In her previous column, Imogen Edwards-Jones found herself facing the problem that blighted her childhood: psoriasis. After a visit to the same experts that helped her over thirty years ago, there is light at the end of the tunnel

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So here I am, thirty-five years later, sitting the office of the famous trichologist  Glenn Lyons , at the Philip Kingsley salon on Green Street, W1, discussing the same problem that brought me here as a child, over three decades ago . It is like a very blurred, seventies version of déjà vu, witnessed through a prism of Space Dust, Chopper bikes and Crackerjack pens. Glenn has barely changed. He is still slim, neat, charming, dapper, knowledgeable, with a full head of hair and is extremely kind. For there is something terribly depressing about sitting here, with my shoulders covered (yet again) with awful white flakes and my scalp itching like I’ve got a virulent nit infestation.

“Poor you,” he says, parting my hair with his handy biro. “It all looks very sore and itchy. You’ve got three different types of psoriasis on your head and one very bad patch at the base of your neck.”

“It’s itchy,” I say, giving my neck a scratch.

“I can see,” he says. “We’ll sort that out for you.” He smiles confidently as he walks behind his desk. “So how has your life been?” he asks.

“My life?”

“Yes, in the last thirty years, how have you been? Kids?”



“Yes, still.”


“Fourteen books.”

“So it’s been good?” he nods enthusiastically. “Well done.”

I could have kissed him! I had been feeling so low and rotten and miserable and itchy and awful, I hated myself and my life and now suddenly my life, as it turns out, wasn’t so crap after all. In fact it was a "well done." I wasn’t a psoriasis-ridden failure permanently scratching her scalp like a meth head, but a functioning human being who managed to get through the last 35 years more or less intact. A two-minute audience with Glenn is like spending 25 years in daily Jungian analysis; I would recommend it to anyone.

“You’ll be pleased to hear that the treatment hasn’t changed much,” he says, rubbing his hands together. “It still involves scraping the scalp and tar based products.”

So off I go, upstairs into the salon, only to be accosted by the smells of my childhood. The peppermint shampoo, the tar scalp mask, the unctuous conditioners, even the dank smell of the steamers. It is so familiar, I am half expecting to see my mother in the next-door cubicle and perhaps a sneak peek of Joan Collins in the mirror.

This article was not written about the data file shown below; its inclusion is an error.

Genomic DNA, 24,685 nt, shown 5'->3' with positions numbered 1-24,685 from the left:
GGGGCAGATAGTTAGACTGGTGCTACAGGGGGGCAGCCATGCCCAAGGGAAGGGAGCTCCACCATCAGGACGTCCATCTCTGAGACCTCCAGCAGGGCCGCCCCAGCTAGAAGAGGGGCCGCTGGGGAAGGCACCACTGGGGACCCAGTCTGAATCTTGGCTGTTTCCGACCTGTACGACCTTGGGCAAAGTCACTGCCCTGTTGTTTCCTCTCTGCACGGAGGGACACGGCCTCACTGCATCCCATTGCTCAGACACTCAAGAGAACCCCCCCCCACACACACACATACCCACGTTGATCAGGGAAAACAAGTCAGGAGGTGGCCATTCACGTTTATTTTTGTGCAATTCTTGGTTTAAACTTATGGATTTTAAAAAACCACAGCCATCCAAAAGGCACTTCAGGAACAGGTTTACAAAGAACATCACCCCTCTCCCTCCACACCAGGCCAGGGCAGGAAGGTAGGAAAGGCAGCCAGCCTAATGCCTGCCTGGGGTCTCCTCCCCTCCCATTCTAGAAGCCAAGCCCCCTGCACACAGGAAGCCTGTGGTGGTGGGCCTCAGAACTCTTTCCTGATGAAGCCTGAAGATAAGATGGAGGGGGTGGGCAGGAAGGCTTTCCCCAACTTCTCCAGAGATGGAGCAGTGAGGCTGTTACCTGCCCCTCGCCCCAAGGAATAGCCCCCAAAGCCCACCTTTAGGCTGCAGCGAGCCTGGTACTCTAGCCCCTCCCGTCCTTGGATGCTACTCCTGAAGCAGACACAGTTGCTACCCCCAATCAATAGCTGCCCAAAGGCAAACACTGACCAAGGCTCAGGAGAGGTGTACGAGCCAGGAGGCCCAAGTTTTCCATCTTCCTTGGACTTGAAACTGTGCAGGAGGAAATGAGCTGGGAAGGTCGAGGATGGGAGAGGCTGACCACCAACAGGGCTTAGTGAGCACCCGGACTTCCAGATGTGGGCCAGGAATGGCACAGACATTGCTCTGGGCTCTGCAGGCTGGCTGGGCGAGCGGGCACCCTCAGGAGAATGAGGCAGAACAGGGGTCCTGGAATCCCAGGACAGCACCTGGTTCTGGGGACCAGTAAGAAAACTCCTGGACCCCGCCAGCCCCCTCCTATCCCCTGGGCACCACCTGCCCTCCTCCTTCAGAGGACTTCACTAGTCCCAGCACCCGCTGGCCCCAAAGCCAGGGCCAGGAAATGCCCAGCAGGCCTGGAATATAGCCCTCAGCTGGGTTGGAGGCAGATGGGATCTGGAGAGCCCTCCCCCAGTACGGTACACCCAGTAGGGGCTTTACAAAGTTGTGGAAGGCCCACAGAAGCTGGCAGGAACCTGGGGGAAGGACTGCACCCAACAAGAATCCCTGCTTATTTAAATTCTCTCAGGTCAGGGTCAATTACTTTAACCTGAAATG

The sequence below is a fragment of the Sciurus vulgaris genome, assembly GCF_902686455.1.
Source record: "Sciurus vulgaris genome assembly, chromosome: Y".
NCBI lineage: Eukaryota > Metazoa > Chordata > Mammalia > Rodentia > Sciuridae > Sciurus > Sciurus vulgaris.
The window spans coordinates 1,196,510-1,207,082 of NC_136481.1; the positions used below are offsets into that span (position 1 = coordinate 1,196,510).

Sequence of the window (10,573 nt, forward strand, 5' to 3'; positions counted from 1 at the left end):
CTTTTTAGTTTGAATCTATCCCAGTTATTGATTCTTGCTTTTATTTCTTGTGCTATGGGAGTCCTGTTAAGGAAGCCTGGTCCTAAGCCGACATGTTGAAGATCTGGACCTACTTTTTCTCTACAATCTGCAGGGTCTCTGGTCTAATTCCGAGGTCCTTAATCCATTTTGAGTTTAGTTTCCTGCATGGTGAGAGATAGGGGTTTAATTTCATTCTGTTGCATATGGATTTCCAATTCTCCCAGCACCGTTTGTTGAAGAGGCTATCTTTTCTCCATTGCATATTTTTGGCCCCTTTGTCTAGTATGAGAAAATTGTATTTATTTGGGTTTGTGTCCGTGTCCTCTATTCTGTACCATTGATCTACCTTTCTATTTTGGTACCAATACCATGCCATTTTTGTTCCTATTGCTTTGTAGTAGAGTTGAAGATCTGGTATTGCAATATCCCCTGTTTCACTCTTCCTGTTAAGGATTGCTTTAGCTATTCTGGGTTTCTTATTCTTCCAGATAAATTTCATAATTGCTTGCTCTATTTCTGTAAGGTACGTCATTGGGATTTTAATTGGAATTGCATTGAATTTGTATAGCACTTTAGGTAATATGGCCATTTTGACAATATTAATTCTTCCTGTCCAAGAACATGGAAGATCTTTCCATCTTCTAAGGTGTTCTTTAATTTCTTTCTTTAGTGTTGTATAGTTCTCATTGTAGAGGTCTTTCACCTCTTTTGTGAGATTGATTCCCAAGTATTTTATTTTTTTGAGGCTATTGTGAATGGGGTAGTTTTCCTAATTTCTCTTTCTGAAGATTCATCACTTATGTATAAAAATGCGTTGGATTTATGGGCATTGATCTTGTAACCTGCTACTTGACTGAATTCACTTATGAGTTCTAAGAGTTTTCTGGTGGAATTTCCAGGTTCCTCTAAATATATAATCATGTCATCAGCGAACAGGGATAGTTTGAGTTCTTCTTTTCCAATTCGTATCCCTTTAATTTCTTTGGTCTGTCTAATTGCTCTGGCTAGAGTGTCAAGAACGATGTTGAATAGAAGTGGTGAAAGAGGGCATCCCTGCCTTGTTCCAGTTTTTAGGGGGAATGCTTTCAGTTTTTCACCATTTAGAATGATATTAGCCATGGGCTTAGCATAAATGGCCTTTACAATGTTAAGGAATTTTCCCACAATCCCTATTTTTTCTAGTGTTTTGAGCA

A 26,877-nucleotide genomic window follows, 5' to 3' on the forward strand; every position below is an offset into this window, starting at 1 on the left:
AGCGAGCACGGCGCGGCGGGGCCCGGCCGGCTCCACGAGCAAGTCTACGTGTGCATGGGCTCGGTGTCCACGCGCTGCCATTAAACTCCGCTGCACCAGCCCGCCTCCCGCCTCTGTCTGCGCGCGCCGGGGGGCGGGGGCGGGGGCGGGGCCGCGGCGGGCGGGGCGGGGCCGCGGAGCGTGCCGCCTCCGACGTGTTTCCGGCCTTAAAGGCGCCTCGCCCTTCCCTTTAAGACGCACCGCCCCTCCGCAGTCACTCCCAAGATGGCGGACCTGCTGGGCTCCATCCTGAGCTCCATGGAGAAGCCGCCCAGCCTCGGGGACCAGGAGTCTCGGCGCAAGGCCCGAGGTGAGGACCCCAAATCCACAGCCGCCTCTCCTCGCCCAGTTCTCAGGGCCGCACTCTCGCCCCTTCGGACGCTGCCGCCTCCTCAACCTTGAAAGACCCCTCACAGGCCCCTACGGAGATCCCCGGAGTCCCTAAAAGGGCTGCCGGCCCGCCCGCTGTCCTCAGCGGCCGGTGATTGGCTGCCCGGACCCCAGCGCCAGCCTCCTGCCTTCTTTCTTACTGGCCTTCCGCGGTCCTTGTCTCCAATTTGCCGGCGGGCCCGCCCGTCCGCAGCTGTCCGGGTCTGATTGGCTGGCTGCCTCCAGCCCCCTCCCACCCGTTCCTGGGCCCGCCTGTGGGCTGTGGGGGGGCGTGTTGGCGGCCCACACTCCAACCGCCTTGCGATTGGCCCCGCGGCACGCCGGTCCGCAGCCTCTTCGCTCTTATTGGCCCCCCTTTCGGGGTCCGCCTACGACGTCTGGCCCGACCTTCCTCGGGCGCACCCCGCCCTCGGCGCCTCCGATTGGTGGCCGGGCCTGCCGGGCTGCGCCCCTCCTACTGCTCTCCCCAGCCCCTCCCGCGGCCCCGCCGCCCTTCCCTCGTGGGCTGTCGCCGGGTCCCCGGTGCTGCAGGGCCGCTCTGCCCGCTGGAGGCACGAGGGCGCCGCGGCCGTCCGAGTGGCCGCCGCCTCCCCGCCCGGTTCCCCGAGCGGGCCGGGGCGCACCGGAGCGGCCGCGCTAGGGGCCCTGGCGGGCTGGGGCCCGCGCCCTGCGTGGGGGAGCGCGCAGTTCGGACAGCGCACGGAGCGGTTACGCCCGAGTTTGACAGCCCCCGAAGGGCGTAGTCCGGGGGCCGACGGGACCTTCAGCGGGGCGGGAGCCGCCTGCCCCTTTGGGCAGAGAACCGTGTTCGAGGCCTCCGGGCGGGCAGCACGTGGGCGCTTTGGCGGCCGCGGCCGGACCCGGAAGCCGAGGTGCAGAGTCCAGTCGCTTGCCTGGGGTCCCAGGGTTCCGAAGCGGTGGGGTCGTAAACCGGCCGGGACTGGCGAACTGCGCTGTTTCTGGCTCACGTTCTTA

For the next two hours my scalp is scraped, steamed and moisturised. My hair is then washed and conditioned and the ends are treated with a final product called Preen, to stop them shrivelling up like the over-dyed bits of straw that they are. As I stand, drying my own hair (a Philip Kingsley tradition – they are a trichology salon not a beauty salon) the relief is palpable. The itching has gone and the flakes have disappeared.

“How do you feel?” asks Glenn, coming back upstairs to check on proceedings.

“Great!” I say. “Really great. Thank you.”

As I leave I am given a carrier bag of creams to continue the treatment at home. I have a pre-shampoo moisturiser, the shampoo, conditioner, the Preen cream and a scalp tonic to use as and when the itching becomes unbearable. I am instructed to wash my hair every other day to prevent the build-up of flakes and I am asked to come back in a week to have my scalp scraped again.

Two months and two scrapes later and I am now entirely psoriasis free. I have shampooed and treated and washed my hair as instructed and I can now wear my black jumpers, my navy jacket and do downward dog in my yoga class with impunity. I have no flakes, no itchiness and even the ends of my hair have improved. In fact ALL my hair has improved. It feels thicker, softer, silkier and so much more healthy.

I know I am beginning to sound like an advert but I don’t actually care. Whatever your question is in life, Philip Kingsley is the answer! Still bringing hope and cheer to the miserable and itchy, thirty-five years later!